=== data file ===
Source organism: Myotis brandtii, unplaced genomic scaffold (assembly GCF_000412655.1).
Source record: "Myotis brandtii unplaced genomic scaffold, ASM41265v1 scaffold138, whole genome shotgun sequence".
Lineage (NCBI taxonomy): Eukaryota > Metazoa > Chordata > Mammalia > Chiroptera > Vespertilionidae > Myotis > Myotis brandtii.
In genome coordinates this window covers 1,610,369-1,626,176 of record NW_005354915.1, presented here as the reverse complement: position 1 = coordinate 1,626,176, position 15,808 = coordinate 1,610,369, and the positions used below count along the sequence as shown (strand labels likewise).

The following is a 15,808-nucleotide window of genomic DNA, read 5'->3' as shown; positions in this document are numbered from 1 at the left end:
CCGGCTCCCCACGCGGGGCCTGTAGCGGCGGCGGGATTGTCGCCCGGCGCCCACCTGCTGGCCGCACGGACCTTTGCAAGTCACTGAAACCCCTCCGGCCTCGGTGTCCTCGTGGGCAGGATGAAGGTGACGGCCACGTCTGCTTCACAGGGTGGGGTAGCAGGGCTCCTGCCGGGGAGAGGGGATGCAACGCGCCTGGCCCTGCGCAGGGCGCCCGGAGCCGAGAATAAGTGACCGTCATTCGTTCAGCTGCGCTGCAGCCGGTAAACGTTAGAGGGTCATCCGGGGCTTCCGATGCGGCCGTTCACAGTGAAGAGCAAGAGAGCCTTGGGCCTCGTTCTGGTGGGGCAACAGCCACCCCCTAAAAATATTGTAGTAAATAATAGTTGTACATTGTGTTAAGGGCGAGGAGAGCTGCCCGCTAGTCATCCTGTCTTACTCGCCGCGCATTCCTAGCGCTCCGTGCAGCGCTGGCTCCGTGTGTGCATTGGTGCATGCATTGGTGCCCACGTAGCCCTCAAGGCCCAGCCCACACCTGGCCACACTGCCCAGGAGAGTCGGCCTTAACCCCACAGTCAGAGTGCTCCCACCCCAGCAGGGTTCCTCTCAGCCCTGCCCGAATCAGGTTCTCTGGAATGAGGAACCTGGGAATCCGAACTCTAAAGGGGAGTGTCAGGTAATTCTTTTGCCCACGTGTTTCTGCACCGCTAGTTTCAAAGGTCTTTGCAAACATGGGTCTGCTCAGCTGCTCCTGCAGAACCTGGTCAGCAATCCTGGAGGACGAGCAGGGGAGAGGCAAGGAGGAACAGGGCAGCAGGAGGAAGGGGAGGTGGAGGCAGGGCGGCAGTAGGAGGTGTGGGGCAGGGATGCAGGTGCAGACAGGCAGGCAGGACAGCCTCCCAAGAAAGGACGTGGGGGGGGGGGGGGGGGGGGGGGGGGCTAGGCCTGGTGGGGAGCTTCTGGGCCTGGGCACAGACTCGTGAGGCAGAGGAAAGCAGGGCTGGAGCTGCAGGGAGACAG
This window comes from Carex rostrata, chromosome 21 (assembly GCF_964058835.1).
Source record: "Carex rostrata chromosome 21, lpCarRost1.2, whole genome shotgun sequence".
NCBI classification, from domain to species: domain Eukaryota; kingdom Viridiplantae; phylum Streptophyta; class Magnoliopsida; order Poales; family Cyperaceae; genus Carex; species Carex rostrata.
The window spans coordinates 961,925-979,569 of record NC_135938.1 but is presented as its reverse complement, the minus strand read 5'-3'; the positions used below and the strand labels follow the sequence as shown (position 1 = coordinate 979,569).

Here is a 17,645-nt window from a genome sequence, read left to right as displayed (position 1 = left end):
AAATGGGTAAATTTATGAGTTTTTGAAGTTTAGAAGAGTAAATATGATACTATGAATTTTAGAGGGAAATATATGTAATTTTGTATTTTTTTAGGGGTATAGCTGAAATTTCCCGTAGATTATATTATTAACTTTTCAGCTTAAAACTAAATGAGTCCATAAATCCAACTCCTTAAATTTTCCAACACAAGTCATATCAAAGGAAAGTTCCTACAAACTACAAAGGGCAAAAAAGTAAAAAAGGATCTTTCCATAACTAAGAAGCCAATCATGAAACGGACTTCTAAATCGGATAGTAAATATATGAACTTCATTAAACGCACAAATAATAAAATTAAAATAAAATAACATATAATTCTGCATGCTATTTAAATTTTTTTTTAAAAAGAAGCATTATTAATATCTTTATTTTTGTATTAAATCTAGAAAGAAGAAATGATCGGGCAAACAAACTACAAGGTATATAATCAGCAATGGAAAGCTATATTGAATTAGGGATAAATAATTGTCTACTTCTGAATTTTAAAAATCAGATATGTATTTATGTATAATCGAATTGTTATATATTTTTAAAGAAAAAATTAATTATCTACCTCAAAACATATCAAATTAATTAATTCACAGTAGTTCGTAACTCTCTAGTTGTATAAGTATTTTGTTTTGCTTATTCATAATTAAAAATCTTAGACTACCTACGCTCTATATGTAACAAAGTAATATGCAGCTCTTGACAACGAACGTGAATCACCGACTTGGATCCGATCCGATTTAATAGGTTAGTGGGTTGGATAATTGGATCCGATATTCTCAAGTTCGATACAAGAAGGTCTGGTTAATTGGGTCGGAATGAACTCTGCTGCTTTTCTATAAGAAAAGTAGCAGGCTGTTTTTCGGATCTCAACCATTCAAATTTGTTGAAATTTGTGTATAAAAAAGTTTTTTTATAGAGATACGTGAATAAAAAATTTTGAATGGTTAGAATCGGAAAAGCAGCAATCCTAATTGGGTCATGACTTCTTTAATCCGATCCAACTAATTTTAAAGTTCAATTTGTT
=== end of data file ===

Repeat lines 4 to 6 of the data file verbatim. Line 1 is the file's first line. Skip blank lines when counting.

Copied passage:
In genome coordinates this window covers 1,610,369-1,626,176 of record NW_005354915.1, presented here as the reverse complement: position 1 = coordinate 1,626,176, position 15,808 = coordinate 1,610,369, and the positions used below count along the sequence as shown (strand labels likewise).

The following is a 15,808-nucleotide window of genomic DNA, read 5'->3' as shown; positions in this document are numbered from 1 at the left end:
CCGGCTCCCCACGCGGGGCCTGTAGCGGCGGCGGGATTGTCGCCCGGCGCCCACCTGCTGGCCGCACGGACCTTTGCAAGTCACTGAAACCCCTCCGGCCTCGGTGTCCTCGTGGGCAGGATGAAGGTGACGGCCACGTCTGCTTCACAGGGTGGGGTAGCAGGGCTCCTGCCGGGGAGAGGGGATGCAACGCGCCTGGCCCTGCGCAGGGCGCCCGGAGCCGAGAATAAGTGACCGTCATTCGTTCAGCTGCGCTGCAGCCGGTAAACGTTAGAGGGTCATCCGGGGCTTCCGATGCGGCCGTTCACAGTGAAGAGCAAGAGAGCCTTGGGCCTCGTTCTGGTGGGGCAACAGCCACCCCCTAAAAATATTGTAGTAAATAATAGTTGTACATTGTGTTAAGGGCGAGGAGAGCTGCCCGCTAGTCATCCTGTCTTACTCGCCGCGCATTCCTAGCGCTCCGTGCAGCGCTGGCTCCGTGTGTGCATTGGTGCATGCATTGGTGCCCACGTAGCCCTCAAGGCCCAGCCCACACCTGGCCACACTGCCCAGGAGAGTCGGCCTTAACCCCACAGTCAGAGTGCTCCCACCCCAGCAGGGTTCCTCTCAGCCCTGCCCGAATCAGGTTCTCTGGAATGAGGAACCTGGGAATCCGAACTCTAAAGGGGAGTGTCAGGTAATTCTTTTGCCCACGTGTTTCTGCACCGCTAGTTTCAAAGGTCTTTGCAAACATGGGTCTGCTCAGCTGCTCCTGCAGAACCTGGTCAGCAATCCTGGAGGACGAGCAGGGGAGAGGCAAGGAGGAACAGGGCAGCAGGAGGAAGGGGAGGTGGAGGCAGGGCGGCAGTAGGAGGTGTGGGGCAGGGATGCAGGTGCAGACAGGCAGGCAGGACAGCCTCCCAAGAAAGGACGTGGGGGGGGGGGGGGGGGGGGGGGGGGCTAGGCCTGGTGGGGAGCTTCTGGGCCTGGGCACAGACTCGTGAGGCAGAGGAAAGCAGGGCTGGAGCTGCAGGGAGACAG